Bug Blog

The Insects That Are Literally Stinking Up Paris

The world is full of unpleasant insect species that either bite or sting, but very few offend people’s sense of smell. However, of the several insect species that emit a foul odor, none is more well known than the Asian stink bug, or the brown marmorated stink bug as they are commonly called in America. Stink bugs are native to China, Taiwan, North and South Korea and Japan. These bugs are certainly considered pests as they inflict a tremendous amount of crop damage in their native regions as well as in the United States, where stink bugs were accidentally introduced in 1998. However, not long ago, the Asian stink bug found its way into Europe, where it has been spreading rapidly. Now, Asian stink bugs have established a sizeable population in France where they are stinking up the city of Paris. Residents of Paris are not responding well to the foreign invaders, as they have never had to tolerate the persistent foul odor that follows stink bug populations everywhere they go.

In Asia and America, stink bugs inflict millions of dollars in crop damages every year, making them pests to rural areas more so than to urban areas. However, you would not want to say this to a Parisian, as stink bugs are now invading the glamorous city for the first time in history, and their stench is following them. In an effort to escape the deadly cold of winter, stink bugs sometimes invade urban locations looking to hold up within warm homes and buildings until the spring season arrives. This is exactly what is happening in Paris today, but since the stink bug was first spotted in France as recently as 2015, residents of Paris are ill prepared for handling stink bug infestations.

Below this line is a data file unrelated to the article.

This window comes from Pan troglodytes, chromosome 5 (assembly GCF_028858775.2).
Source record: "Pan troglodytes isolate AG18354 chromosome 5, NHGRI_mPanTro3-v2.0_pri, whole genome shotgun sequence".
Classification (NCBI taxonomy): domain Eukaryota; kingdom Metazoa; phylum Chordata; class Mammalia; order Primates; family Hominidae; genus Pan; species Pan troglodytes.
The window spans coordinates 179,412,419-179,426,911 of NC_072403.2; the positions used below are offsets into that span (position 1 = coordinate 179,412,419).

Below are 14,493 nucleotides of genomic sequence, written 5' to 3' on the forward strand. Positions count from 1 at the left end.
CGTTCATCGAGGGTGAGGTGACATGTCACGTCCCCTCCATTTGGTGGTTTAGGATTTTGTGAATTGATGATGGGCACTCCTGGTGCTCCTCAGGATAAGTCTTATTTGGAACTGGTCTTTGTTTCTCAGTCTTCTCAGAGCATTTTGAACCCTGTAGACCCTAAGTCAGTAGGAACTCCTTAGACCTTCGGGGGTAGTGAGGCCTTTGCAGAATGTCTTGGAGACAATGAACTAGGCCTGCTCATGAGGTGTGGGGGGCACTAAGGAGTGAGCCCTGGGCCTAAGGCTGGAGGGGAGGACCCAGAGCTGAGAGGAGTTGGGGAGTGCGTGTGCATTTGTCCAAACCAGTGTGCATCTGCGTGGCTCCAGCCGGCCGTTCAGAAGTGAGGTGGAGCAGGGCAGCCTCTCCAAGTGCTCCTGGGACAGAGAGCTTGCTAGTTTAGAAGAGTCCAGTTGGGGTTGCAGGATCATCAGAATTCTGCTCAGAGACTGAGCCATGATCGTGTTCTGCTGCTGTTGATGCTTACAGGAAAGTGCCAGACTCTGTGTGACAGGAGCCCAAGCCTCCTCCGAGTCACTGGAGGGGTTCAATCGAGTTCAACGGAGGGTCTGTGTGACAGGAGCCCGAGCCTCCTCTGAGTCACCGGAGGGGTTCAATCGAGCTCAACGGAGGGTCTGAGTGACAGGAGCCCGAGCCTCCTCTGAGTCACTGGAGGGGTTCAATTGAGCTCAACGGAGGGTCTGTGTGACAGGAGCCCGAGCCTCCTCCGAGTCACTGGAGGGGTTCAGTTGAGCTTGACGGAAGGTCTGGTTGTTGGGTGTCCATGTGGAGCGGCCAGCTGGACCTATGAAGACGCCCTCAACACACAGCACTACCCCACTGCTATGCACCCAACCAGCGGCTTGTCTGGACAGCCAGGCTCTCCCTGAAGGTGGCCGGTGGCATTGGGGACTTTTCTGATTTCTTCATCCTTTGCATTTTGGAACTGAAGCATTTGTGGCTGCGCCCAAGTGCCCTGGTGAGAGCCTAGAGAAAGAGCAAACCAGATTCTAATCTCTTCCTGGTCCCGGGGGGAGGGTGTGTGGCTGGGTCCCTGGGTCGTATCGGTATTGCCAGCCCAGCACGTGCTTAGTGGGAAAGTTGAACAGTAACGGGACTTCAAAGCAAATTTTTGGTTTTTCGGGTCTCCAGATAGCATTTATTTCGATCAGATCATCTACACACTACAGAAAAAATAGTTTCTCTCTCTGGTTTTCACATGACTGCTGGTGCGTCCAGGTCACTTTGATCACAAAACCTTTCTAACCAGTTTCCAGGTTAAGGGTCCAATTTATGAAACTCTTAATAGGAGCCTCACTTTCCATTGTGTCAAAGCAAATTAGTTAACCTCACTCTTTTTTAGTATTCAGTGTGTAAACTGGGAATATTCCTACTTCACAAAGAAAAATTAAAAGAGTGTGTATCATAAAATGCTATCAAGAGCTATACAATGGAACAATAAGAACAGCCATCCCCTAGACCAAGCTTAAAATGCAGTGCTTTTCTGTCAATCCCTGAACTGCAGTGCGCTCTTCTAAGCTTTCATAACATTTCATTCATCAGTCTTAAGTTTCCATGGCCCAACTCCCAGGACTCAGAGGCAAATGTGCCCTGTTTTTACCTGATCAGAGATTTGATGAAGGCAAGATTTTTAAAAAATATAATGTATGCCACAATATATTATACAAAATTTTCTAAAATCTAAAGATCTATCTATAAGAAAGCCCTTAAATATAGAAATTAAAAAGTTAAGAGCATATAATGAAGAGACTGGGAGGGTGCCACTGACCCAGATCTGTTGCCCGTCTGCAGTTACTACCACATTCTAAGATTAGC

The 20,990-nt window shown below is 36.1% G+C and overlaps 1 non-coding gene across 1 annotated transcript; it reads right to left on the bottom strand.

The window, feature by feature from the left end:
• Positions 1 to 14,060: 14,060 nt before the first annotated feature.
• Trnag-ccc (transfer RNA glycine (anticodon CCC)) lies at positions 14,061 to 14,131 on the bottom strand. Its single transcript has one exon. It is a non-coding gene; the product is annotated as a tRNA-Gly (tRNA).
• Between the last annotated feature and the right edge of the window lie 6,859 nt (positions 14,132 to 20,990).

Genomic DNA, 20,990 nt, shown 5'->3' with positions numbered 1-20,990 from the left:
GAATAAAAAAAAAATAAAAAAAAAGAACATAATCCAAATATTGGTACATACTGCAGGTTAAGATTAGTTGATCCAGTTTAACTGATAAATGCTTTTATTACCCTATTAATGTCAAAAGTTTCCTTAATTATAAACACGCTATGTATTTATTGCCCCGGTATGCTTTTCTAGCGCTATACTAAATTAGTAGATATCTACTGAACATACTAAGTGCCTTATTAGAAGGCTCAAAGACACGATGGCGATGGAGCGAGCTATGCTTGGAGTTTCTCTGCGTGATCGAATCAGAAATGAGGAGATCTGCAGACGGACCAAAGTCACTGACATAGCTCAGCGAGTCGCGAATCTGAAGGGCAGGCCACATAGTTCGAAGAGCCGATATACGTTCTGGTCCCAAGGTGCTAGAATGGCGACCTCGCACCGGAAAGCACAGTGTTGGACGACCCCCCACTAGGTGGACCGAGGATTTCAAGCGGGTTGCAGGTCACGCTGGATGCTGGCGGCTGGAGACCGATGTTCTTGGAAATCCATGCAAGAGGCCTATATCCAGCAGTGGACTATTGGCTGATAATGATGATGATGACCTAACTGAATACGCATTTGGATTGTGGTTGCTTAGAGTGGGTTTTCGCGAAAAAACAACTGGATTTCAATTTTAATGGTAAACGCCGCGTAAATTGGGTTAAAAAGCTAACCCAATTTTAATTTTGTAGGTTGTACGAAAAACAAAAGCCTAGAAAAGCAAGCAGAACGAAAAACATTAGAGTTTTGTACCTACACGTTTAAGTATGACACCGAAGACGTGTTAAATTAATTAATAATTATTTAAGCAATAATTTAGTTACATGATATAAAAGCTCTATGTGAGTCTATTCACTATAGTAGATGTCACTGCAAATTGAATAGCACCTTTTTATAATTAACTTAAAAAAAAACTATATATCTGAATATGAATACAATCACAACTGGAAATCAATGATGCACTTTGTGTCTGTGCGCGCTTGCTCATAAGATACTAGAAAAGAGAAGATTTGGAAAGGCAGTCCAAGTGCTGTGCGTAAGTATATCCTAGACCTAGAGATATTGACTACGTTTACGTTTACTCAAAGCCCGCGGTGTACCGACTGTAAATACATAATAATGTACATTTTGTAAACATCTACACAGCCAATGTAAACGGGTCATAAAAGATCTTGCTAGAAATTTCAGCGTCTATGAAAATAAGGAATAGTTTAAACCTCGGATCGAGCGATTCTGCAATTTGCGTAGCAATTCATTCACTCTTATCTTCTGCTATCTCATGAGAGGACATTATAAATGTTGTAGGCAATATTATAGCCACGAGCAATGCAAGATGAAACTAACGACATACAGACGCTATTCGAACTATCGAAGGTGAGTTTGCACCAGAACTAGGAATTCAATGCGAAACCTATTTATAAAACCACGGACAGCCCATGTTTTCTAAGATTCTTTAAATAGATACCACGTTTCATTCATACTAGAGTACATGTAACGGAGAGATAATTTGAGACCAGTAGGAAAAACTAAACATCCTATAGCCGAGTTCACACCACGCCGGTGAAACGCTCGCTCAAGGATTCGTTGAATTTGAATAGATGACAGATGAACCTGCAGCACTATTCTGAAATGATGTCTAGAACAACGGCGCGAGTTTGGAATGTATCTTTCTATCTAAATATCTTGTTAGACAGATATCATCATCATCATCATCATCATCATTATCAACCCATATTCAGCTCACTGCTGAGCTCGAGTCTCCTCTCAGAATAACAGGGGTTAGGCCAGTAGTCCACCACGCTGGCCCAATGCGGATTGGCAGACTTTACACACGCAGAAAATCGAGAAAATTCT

Many Parisians are simply stomping on the invading stink bugs, which is not advisable, as they emit foul odors when they are threatened. The foul fumes emitted by a stink bug become particularly odorous after stepping on one, which could explain why stink bug odors are uniquely intense in Paris. According to a French biodiversity expert, Romain Garrouste, people all over France have been complaining about stink bugs and their odor constantly since early last September. In addition to their odor, people in France are taken aback by their relatively large size and their rapid reproduction rates, which is why they can establish an invasive presence in a short span of time. Many French people who are not used to stink bug invasions may not realize that the insects continue to emit foul odors even after they are killed, which is why proper disposal methods should be considered before killing a stink bug.

Have you ever found a stink bug within your home?